Authors
Schreck, KC; Patel, MP; Wemmer, J; Grossman, SA; Peters, KB
MLA Citation
Schreck, Karisa C., et al. “RAF and MEK inhibitor therapy in adult patients with brain tumors: a case-based overview and practical management of adverse events.Neurooncol Pract, vol. 7, no. 4, July 2020, pp. 369–75. Pubmed, doi:10.1093/nop/npaa006.
URI
https://scholars.duke.edu/individual/pub1454512
PMID
32765888
Source
pubmed
Published In
Neuro Oncology Practice
Volume
7
Published Date
Start Page
369
End Page
375
DOI
10.1093/nop/npaa006

REVIEW AND META-ANALYSIS OF NAUSEA AND VOMITING TRIALS FOR MALIGNANT GLIOMAS

Authors
Affronti, M; Randazzo, D; Woodring, S; McSherry, F; Healy, P; Herndon, J; Weant, M; Miller, E; Lipp, E; Friedman, H; Peters, K
MLA Citation
Affronti, Mary, et al. “REVIEW AND META-ANALYSIS OF NAUSEA AND VOMITING TRIALS FOR MALIGNANT GLIOMAS.” Neuro Oncology, vol. 20, OXFORD UNIV PRESS INC, 2018, pp. 218–218.
URI
https://scholars.duke.edu/individual/pub1376062
Source
wos
Published In
Neuro Oncology
Volume
20
Published Date
Start Page
218
End Page
218

Vorasidenib (VOR; AG-881), an inhibitor of mutant IDH1 and IDH2, in patients (pts) with recurrent/progressive glioma: Updated results from the phase I non-enhancing glioma population.

Authors
Mellinghoff, IK; Peters, KB; Cloughesy, TF; III, BHA; Maher, EA; Janku, F; Cote, GM; De La Fuente, MI; Clarke, JL; Le, K; Liu, L; Yuen, M; Arnofsky, M; Hassan, I; Steelman, L; Pandya, SS; Wen, PY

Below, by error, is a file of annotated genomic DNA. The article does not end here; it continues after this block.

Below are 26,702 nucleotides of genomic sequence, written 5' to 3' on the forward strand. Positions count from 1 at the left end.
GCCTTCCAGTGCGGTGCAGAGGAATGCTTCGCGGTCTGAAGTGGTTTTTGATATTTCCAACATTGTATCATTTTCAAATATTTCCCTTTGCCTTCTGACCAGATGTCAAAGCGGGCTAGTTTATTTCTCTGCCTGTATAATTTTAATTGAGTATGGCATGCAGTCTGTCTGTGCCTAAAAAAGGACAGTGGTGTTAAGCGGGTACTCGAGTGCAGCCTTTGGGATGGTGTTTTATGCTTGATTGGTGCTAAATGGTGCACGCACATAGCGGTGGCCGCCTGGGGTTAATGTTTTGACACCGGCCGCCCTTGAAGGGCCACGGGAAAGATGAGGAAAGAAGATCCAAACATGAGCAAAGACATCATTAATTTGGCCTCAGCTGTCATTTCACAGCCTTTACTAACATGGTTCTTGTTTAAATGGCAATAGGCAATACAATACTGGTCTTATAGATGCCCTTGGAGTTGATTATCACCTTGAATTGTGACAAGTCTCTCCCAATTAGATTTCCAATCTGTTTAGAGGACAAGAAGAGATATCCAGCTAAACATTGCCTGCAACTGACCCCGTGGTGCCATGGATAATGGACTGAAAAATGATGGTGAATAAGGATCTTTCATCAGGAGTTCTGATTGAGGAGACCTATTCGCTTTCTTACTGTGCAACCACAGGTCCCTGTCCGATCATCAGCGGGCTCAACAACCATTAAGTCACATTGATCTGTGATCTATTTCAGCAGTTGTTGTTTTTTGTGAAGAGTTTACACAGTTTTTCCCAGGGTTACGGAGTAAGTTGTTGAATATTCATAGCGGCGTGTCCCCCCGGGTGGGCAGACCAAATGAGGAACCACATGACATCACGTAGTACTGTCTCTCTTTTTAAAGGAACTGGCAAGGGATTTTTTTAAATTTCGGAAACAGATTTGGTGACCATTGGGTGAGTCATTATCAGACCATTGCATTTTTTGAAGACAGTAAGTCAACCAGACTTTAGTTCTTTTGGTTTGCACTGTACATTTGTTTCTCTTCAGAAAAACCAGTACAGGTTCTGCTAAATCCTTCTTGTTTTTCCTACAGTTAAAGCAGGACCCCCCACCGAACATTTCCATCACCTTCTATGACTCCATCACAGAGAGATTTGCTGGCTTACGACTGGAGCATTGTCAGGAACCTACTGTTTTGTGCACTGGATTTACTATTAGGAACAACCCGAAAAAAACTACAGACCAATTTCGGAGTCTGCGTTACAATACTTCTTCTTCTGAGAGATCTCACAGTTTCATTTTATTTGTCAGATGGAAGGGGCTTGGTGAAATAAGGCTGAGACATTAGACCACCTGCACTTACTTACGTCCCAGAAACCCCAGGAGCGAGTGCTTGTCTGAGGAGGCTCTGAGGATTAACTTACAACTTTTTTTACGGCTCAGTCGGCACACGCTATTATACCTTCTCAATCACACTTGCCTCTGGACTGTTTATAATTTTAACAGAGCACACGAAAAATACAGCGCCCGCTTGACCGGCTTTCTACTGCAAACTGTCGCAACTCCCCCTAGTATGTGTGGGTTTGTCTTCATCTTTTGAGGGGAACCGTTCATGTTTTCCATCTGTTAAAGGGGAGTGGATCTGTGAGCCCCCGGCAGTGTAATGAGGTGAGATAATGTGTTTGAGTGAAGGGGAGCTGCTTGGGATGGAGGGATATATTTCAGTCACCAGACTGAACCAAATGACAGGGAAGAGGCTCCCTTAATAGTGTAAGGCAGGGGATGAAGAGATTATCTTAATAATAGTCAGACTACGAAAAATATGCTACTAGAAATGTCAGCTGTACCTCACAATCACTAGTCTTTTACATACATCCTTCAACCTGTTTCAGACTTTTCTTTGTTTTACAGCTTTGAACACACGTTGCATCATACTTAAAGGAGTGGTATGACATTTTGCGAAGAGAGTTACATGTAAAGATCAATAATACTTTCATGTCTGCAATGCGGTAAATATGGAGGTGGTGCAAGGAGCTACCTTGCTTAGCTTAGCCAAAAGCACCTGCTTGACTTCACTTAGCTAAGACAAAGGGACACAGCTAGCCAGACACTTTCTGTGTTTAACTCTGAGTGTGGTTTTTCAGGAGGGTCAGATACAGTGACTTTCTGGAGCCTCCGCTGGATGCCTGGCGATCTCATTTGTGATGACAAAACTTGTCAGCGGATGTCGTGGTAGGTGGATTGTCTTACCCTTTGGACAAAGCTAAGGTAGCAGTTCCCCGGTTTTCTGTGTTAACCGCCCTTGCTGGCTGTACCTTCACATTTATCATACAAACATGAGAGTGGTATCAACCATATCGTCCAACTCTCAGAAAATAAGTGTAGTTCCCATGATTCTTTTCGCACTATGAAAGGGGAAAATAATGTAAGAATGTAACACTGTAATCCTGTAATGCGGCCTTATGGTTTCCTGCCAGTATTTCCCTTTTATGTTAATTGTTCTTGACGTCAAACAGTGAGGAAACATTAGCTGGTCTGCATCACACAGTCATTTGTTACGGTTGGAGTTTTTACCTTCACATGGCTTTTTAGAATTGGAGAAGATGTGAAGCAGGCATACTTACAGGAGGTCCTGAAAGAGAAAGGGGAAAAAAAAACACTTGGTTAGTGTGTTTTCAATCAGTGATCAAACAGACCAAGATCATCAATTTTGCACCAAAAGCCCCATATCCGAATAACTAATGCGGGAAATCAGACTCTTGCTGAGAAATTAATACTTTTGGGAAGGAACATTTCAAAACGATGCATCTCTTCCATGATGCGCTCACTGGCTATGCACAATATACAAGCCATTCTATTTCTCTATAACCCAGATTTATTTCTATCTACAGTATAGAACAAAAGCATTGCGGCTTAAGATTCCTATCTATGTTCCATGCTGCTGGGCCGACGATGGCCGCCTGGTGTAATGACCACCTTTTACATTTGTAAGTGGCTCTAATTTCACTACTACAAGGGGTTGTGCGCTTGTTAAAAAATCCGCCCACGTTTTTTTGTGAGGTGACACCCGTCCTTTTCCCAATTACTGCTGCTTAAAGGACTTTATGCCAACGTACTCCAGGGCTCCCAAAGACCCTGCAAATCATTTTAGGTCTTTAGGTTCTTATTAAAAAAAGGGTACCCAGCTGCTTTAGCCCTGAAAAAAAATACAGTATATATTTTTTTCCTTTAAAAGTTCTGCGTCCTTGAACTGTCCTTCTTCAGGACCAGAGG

URI
https://scholars.duke.edu/individual/pub1467314
Source
wos-lite
Published In
Journal of Clinical Oncology : Official Journal of the American Society of Clinical Oncology
Volume
38
Published Date

Characterization of Radiation Necrosis in Long-Term Survivors (LTS) of Primary Glioblastoma

Authors
Levacic, D; Peters, K
MLA Citation
Levacic, Danijela, and Katherine Peters. “Characterization of Radiation Necrosis in Long-Term Survivors (LTS) of Primary Glioblastoma.” Neurology, vol. 80, LIPPINCOTT WILLIAMS & WILKINS, 2013.
URI
https://scholars.duke.edu/individual/pub1247885
Source
wos
Published In
Neurology
Volume
80
Published Date

Research Areas:

Brain--Tumors
Cancer
Cognition
Quality of Life
Supratentorial brain tumors